Recognition and legacy

In 1990, Sonny Boy Williamson I's "Good Morning, School Girl" was inducted into the Blues Foundation Hall of Fame in the "Classics of Blues Recordings – Single or Album Track" category.[1] Numerous artists have recorded or performed the song through the years, usually with the title "Good Morning Little Schoolgirl".[2]


  1. Blues Foundation (November 10, 2016). "1990 Hall of Fame Inductees: Good Morning, School Girl – Sonny Boy Williamson (No. 1) (Bluebird 1937)". The Blues Foundation. Retrieved February 8, 2017.
  2. Dahl, Bill (1996). "Sonny Boy Wiliamson [I]". In Erlewine, Michael (ed.). All Music Guide to the Blues. San Francisco: Miller Freeman Books. p. 283. ISBN 0-87930-424-3.
  3. Hal Leonard (1995). "Good Morning Little Schoolgirl". The Blues. Milwaukee, Wisconsin: Hal Leonard. p. 75. ISBN 0-79355-259-1.
  4. Leggett, Steve. "New York Blues 1945–1956: Rub a Little Boogie". AllMusic. Retrieved July 16, 2017.
  5. "Best-Selling Retail Rhythm & Blues Records" (PDF). Billboard. Vol. 62 no. 1. January 7, 1950. p. 27. ISSN 0006-2510. Seven-way tie for number nine position
  6. "Most-Played Juke Box Rhythm & Blues Records" (PDF). Billboard. Vol. 62 no. 2. January 14, 1950. p. 33. ISSN 0006-2510. Two-way tie for number five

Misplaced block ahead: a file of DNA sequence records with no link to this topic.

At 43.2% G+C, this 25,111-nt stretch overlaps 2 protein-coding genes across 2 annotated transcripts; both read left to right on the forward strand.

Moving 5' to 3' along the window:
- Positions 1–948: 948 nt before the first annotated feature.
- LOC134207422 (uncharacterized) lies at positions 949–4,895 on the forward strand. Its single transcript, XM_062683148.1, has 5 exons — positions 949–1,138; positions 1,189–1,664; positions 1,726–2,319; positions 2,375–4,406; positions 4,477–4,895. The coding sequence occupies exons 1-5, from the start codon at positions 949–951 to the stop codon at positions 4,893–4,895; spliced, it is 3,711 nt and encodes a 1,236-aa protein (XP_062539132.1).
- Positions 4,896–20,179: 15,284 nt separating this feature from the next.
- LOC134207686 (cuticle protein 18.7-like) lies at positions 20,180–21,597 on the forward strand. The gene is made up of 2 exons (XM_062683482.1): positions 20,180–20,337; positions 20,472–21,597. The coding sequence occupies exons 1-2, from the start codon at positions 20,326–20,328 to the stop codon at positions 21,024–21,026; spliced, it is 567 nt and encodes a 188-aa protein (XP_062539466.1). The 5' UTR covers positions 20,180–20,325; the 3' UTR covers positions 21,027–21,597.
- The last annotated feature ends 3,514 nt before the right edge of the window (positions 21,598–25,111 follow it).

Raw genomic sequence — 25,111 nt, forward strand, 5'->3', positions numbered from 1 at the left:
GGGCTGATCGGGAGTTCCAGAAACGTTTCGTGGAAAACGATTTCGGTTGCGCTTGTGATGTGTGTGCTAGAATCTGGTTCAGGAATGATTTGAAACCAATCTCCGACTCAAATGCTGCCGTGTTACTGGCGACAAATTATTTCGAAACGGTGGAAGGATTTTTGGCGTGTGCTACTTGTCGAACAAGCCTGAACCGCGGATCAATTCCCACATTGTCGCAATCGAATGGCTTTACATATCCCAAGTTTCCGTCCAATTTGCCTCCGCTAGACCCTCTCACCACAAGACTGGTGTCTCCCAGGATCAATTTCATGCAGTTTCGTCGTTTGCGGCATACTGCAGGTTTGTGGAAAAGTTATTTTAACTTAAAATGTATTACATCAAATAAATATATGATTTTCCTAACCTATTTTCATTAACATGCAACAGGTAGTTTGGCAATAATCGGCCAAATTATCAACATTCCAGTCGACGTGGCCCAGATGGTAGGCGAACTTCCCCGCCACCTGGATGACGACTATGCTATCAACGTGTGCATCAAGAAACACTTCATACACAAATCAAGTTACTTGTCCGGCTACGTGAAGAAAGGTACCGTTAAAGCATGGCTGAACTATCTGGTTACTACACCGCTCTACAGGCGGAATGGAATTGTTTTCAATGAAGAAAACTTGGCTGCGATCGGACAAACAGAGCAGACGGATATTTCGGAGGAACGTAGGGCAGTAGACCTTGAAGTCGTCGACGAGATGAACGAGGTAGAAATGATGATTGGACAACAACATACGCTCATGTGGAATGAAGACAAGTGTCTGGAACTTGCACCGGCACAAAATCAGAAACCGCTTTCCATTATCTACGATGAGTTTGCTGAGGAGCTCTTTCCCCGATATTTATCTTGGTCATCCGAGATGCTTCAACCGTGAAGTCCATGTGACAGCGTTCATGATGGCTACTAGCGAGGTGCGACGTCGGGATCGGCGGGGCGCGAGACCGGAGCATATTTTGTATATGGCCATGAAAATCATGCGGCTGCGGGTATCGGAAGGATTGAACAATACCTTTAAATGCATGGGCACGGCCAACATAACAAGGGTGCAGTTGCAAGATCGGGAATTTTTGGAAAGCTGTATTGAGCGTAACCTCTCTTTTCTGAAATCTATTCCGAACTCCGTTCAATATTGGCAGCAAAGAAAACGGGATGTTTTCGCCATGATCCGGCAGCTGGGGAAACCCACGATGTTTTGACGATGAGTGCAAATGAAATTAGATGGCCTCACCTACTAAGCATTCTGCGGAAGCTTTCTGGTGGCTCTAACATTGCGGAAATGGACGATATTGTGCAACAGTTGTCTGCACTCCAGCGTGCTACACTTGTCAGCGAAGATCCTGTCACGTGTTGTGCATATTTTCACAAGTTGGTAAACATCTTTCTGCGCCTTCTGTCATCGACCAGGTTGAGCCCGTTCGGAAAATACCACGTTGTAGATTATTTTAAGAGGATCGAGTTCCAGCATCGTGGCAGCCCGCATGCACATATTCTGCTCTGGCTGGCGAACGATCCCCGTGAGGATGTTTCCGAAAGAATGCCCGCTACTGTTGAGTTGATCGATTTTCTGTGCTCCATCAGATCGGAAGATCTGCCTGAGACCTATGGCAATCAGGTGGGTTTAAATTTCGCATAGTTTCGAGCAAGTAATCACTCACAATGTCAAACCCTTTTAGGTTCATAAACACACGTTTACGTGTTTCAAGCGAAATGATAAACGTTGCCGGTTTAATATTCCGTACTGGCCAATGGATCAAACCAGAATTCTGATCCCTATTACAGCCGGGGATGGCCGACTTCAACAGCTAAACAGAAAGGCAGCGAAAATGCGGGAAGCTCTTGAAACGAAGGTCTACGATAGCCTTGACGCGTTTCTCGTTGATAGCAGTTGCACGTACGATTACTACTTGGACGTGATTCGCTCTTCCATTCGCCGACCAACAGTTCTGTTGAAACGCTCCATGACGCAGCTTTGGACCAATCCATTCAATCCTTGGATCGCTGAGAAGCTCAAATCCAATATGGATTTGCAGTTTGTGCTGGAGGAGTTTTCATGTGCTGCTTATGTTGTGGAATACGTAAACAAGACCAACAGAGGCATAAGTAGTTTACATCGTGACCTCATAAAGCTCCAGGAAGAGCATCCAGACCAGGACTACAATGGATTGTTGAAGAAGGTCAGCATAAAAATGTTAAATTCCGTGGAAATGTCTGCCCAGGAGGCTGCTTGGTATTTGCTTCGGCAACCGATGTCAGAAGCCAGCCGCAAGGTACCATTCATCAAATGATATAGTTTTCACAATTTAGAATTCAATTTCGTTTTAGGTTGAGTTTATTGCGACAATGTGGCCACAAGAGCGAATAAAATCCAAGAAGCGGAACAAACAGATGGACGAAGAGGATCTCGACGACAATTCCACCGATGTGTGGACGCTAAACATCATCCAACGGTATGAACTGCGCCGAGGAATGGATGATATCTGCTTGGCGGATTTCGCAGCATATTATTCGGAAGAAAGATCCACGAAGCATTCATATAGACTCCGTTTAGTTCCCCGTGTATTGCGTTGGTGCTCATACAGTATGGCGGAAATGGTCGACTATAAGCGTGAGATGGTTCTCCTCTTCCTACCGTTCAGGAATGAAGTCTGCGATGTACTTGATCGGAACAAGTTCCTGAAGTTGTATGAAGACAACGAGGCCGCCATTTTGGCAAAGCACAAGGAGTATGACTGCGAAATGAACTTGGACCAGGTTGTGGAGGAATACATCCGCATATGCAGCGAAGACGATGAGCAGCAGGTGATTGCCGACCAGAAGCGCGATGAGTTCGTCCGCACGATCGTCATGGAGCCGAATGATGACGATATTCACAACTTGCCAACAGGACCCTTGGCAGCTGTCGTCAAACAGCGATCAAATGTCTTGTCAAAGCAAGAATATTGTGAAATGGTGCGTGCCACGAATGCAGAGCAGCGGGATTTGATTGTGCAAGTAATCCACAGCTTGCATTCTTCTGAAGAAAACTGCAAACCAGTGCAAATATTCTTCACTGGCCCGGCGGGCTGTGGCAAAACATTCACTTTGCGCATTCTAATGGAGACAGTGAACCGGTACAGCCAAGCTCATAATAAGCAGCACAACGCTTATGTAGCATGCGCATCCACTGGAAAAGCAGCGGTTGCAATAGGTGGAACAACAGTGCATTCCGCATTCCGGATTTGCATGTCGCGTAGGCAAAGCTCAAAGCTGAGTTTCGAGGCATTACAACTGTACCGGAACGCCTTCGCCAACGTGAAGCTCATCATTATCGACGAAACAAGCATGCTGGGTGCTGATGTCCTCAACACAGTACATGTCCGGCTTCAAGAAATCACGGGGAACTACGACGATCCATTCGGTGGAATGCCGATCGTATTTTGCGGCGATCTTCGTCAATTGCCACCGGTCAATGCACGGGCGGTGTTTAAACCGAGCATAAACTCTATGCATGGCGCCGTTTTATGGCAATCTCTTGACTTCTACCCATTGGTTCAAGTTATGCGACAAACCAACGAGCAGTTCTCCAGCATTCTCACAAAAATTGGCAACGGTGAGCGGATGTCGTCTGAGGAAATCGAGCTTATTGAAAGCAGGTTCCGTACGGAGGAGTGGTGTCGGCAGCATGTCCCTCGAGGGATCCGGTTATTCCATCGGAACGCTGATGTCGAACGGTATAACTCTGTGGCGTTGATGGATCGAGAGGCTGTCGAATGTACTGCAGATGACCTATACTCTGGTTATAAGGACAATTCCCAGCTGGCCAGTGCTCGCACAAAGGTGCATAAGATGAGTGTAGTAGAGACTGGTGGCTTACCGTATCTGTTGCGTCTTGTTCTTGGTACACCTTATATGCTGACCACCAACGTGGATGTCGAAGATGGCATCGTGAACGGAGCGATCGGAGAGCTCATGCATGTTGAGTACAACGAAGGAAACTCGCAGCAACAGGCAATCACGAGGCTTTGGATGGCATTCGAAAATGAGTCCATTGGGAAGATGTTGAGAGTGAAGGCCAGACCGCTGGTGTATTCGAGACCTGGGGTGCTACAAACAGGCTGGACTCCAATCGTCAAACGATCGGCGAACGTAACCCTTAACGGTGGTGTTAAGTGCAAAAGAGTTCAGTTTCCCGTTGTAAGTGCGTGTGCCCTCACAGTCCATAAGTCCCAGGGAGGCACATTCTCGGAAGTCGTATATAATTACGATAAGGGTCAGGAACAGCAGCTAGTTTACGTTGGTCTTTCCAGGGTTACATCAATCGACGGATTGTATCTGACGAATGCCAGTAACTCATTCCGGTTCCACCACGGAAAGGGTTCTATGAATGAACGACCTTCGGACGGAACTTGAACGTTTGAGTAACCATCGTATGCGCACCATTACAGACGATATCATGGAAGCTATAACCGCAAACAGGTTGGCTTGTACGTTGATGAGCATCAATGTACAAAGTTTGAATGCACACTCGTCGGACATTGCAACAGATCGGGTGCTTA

7. Unterberger, Richie. "Joe Hill Louis: Boogie in the Park". AllMusic. Retrieved July 16, 2017.
  8. Sculatti, Gene (1989). Larry Williams: Bad Boy (Album notes). Larry Williams. Specialty Records. pp. 2, 5, 7. SPCD 7002.
  9. Good Morning, Little Schoolgirl (Single label). Don and Bob. Argo Records. 1961. 5400.CS1 maint: others (link)
  10. O'Neal, Jim (January–February 2006), "Good Morning, Little School Girl", Living Blues (181)
  11. Gomelsky, Giorgio; Cohen, Phil (2002). The Yardbirds Story (Box set booklet). The Yardbirds. United Kingdom: Charly Records. p. 20. OCLC 62367983. SNAD 905 CD.
  12. "Yardbirds – Singles". Official Charts. Retrieved June 2, 2013.
  13. Clapton, Eric (2007). Clapton: The Autobiography. New York City: Broadway Books. p. 48. ISBN 978-0-7679-2536-5.
  14. Five Live Yardbirds (Reissue album notes). The Yardbirds. Charly Records.CS1 maint: others (link)
  15. Koda, Cub; Russo, Gregg (2001). Ultimate! (Boxed set booklet). The Yardbirds. Los Angeles: Rhino Records. p. 44. OCLC 781357622. R2 79825.
  16. Five Live Yardbirds (Album notes). The Yardbirds. London: Columbia Records. 1964. 33SX 1677.CS1 maint: others (link)